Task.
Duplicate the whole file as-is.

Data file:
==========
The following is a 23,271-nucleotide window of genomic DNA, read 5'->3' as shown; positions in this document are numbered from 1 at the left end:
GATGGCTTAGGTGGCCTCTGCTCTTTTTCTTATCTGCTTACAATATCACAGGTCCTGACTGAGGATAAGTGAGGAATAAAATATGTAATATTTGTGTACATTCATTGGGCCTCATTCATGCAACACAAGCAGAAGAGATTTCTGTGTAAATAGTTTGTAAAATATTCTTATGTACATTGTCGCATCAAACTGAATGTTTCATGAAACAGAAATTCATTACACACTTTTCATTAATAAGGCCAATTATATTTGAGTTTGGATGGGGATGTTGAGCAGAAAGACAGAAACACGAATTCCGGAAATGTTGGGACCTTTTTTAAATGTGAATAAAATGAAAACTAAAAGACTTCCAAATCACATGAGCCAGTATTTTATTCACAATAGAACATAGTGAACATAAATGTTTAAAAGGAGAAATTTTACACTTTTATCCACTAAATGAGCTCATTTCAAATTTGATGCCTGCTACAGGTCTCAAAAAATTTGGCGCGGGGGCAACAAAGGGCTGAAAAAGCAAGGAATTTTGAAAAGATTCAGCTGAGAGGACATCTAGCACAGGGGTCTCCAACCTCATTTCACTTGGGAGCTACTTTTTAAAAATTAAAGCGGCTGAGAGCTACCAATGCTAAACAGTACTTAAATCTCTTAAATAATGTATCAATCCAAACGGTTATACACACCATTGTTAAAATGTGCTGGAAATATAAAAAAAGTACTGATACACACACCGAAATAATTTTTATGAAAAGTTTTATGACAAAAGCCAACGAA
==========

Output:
The following is a 23,271-nucleotide window of genomic DNA, read 5'->3' as shown; positions in this document are numbered from 1 at the left end:
GATGGCTTAGGTGGCCTCTGCTCTTTTTCTTATCTGCTTACAATATCACAGGTCCTGACTGAGGATAAGTGAGGAATAAAATATGTAATATTTGTGTACATTCATTGGGCCTCATTCATGCAACACAAGCAGAAGAGATTTCTGTGTAAATAGTTTGTAAAATATTCTTATGTACATTGTCGCATCAAACTGAATGTTTCATGAAACAGAAATTCATTACACACTTTTCATTAATAAGGCCAATTATATTTGAGTTTGGATGGGGATGTTGAGCAGAAAGACAGAAACACGAATTCCGGAAATGTTGGGACCTTTTTTAAATGTGAATAAAATGAAAACTAAAAGACTTCCAAATCACATGAGCCAGTATTTTATTCACAATAGAACATAGTGAACATAAATGTTTAAAAGGAGAAATTTTACACTTTTATCCACTAAATGAGCTCATTTCAAATTTGATGCCTGCTACAGGTCTCAAAAAATTTGGCGCGGGGGCAACAAAGGGCTGAAAAAGCAAGGAATTTTGAAAAGATTCAGCTGAGAGGACATCTAGCACAGGGGTCTCCAACCTCATTTCACTTGGGAGCTACTTTTTAAAAATTAAAGCGGCTGAGAGCTACCAATGCTAAACAGTACTTAAATCTCTTAAATAATGTATCAATCCAAACGGTTATACACACCATTGTTAAAATGTGCTGGAAATATAAAAAAAGTACTGATACACACACCGAAATAATTTTTATGAAAAGTTTTATGACAAAAGCCAACGAA